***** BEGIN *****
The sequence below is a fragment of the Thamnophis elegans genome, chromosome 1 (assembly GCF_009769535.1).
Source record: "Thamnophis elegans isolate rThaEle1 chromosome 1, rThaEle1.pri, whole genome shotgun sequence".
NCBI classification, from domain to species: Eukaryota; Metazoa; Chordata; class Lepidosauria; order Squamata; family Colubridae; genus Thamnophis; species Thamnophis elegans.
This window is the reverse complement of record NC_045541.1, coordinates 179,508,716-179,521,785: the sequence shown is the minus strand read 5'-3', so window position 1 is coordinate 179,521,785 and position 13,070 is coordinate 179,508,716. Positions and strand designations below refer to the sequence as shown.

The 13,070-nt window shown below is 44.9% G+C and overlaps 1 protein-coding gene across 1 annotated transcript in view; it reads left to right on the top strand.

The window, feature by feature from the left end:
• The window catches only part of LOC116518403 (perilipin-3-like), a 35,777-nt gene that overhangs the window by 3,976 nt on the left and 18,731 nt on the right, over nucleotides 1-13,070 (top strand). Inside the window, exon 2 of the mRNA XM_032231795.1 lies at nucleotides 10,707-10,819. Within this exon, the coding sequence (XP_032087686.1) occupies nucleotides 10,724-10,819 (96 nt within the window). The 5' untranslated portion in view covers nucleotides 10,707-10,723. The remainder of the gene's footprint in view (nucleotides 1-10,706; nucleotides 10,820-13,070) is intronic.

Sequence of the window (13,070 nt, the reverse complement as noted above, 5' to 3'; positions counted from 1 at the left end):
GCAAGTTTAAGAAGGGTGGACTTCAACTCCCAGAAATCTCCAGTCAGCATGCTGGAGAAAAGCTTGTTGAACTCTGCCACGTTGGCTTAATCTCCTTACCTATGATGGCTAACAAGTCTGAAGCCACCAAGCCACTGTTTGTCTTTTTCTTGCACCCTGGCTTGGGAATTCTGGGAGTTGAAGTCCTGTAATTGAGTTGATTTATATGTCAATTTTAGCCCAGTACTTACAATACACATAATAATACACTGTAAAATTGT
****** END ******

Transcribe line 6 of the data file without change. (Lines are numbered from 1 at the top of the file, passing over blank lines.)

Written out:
The window, feature by feature from the left end: